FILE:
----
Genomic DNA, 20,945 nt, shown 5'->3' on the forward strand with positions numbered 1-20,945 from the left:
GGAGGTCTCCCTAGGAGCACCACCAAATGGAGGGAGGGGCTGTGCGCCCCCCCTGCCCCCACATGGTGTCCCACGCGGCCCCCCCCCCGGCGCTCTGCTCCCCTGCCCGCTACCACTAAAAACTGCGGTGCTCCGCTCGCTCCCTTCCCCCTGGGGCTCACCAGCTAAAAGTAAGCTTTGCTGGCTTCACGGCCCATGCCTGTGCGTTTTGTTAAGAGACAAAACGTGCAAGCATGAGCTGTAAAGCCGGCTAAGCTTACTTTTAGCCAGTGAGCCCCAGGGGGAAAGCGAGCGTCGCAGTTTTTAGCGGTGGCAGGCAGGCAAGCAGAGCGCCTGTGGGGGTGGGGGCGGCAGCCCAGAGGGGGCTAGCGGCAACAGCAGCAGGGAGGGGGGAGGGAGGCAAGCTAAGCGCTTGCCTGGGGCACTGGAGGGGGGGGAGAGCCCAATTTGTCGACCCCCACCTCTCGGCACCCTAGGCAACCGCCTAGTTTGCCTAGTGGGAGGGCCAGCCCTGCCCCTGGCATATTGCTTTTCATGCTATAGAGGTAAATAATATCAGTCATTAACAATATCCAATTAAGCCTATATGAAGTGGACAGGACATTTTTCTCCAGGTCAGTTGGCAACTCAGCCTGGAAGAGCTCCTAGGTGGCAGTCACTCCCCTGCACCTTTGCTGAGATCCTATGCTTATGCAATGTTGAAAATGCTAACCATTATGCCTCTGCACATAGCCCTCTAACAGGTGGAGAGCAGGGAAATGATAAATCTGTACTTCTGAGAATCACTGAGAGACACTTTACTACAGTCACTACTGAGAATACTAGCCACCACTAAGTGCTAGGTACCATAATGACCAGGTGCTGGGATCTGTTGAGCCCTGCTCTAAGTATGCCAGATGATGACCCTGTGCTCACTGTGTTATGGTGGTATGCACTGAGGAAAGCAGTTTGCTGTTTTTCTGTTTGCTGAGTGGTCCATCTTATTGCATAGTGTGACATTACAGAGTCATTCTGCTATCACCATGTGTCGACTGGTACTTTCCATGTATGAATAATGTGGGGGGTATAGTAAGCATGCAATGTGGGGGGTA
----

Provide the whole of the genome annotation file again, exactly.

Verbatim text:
Genomic DNA, 20,945 nt, shown 5'->3' on the forward strand with positions numbered 1-20,945 from the left:
GGAGGTCTCCCTAGGAGCACCACCAAATGGAGGGAGGGGCTGTGCGCCCCCCCTGCCCCCACATGGTGTCCCACGCGGCCCCCCCCCCGGCGCTCTGCTCCCCTGCCCGCTACCACTAAAAACTGCGGTGCTCCGCTCGCTCCCTTCCCCCTGGGGCTCACCAGCTAAAAGTAAGCTTTGCTGGCTTCACGGCCCATGCCTGTGCGTTTTGTTAAGAGACAAAACGTGCAAGCATGAGCTGTAAAGCCGGCTAAGCTTACTTTTAGCCAGTGAGCCCCAGGGGGAAAGCGAGCGTCGCAGTTTTTAGCGGTGGCAGGCAGGCAAGCAGAGCGCCTGTGGGGGTGGGGGCGGCAGCCCAGAGGGGGCTAGCGGCAACAGCAGCAGGGAGGGGGGAGGGAGGCAAGCTAAGCGCTTGCCTGGGGCACTGGAGGGGGGGGAGAGCCCAATTTGTCGACCCCCACCTCTCGGCACCCTAGGCAACCGCCTAGTTTGCCTAGTGGGAGGGCCAGCCCTGCCCCTGGCATATTGCTTTTCATGCTATAGAGGTAAATAATATCAGTCATTAACAATATCCAATTAAGCCTATATGAAGTGGACAGGACATTTTTCTCCAGGTCAGTTGGCAACTCAGCCTGGAAGAGCTCCTAGGTGGCAGTCACTCCCCTGCACCTTTGCTGAGATCCTATGCTTATGCAATGTTGAAAATGCTAACCATTATGCCTCTGCACATAGCCCTCTAACAGGTGGAGAGCAGGGAAATGATAAATCTGTACTTCTGAGAATCACTGAGAGACACTTTACTACAGTCACTACTGAGAATACTAGCCACCACTAAGTGCTAGGTACCATAATGACCAGGTGCTGGGATCTGTTGAGCCCTGCTCTAAGTATGCCAGATGATGACCCTGTGCTCACTGTGTTATGGTGGTATGCACTGAGGAAAGCAGTTTGCTGTTTTTCTGTTTGCTGAGTGGTCCATCTTATTGCATAGTGTGACATTACAGAGTCATTCTGCTATCACCATGTGTCGACTGGTACTTTCCATGTATGAATAATGTGGGGGGTATAGTAAGCATGCAATGTGGGGGGTA